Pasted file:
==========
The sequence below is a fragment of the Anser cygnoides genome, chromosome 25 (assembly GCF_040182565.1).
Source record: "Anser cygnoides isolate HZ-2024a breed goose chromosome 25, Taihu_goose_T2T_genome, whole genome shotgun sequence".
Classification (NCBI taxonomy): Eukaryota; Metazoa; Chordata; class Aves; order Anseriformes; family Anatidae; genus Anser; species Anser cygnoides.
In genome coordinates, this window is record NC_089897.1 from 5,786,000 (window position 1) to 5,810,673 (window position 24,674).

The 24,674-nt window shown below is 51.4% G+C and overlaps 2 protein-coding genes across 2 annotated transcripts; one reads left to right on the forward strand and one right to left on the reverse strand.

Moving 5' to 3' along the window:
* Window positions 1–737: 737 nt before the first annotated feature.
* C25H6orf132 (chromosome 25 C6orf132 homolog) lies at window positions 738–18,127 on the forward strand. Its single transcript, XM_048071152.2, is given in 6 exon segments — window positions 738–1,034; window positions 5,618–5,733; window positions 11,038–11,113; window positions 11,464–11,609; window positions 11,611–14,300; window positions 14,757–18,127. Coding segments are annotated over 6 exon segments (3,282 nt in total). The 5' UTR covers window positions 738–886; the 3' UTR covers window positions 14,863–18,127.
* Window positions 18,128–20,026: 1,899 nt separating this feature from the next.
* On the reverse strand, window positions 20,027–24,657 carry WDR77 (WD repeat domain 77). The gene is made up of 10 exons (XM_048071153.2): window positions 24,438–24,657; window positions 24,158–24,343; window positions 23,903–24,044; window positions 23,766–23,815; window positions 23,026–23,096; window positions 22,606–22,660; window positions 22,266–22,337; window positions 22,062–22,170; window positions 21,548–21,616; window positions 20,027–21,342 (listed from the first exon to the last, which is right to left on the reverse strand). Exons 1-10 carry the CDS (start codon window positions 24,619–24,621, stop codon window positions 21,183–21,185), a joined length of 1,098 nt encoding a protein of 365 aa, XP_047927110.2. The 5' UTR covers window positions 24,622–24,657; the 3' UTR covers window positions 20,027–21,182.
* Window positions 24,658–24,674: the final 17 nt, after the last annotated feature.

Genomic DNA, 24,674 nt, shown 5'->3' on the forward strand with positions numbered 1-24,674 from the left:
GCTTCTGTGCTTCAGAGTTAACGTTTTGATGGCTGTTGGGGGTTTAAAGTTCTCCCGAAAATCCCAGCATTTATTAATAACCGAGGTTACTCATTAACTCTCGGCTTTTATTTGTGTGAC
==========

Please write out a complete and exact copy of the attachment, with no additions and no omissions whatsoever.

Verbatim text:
The sequence below is a fragment of the Anser cygnoides genome, chromosome 25 (assembly GCF_040182565.1).
Source record: "Anser cygnoides isolate HZ-2024a breed goose chromosome 25, Taihu_goose_T2T_genome, whole genome shotgun sequence".
Classification (NCBI taxonomy): Eukaryota; Metazoa; Chordata; class Aves; order Anseriformes; family Anatidae; genus Anser; species Anser cygnoides.
In genome coordinates, this window is record NC_089897.1 from 5,786,000 (window position 1) to 5,810,673 (window position 24,674).

The 24,674-nt window shown below is 51.4% G+C and overlaps 2 protein-coding genes across 2 annotated transcripts; one reads left to right on the forward strand and one right to left on the reverse strand.

Moving 5' to 3' along the window:
* Window positions 1–737: 737 nt before the first annotated feature.
* C25H6orf132 (chromosome 25 C6orf132 homolog) lies at window positions 738–18,127 on the forward strand. Its single transcript, XM_048071152.2, is given in 6 exon segments — window positions 738–1,034; window positions 5,618–5,733; window positions 11,038–11,113; window positions 11,464–11,609; window positions 11,611–14,300; window positions 14,757–18,127. Coding segments are annotated over 6 exon segments (3,282 nt in total). The 5' UTR covers window positions 738–886; the 3' UTR covers window positions 14,863–18,127.
* Window positions 18,128–20,026: 1,899 nt separating this feature from the next.
* On the reverse strand, window positions 20,027–24,657 carry WDR77 (WD repeat domain 77). The gene is made up of 10 exons (XM_048071153.2): window positions 24,438–24,657; window positions 24,158–24,343; window positions 23,903–24,044; window positions 23,766–23,815; window positions 23,026–23,096; window positions 22,606–22,660; window positions 22,266–22,337; window positions 22,062–22,170; window positions 21,548–21,616; window positions 20,027–21,342 (listed from the first exon to the last, which is right to left on the reverse strand). Exons 1-10 carry the CDS (start codon window positions 24,619–24,621, stop codon window positions 21,183–21,185), a joined length of 1,098 nt encoding a protein of 365 aa, XP_047927110.2. The 5' UTR covers window positions 24,622–24,657; the 3' UTR covers window positions 20,027–21,182.
* Window positions 24,658–24,674: the final 17 nt, after the last annotated feature.

Genomic DNA, 24,674 nt, shown 5'->3' on the forward strand with positions numbered 1-24,674 from the left:
GCTTCTGTGCTTCAGAGTTAACGTTTTGATGGCTGTTGGGGGTTTAAAGTTCTCCCGAAAATCCCAGCATTTATTAATAACCGAGGTTACTCATTAACTCTCGGCTTTTATTTGTGTGAC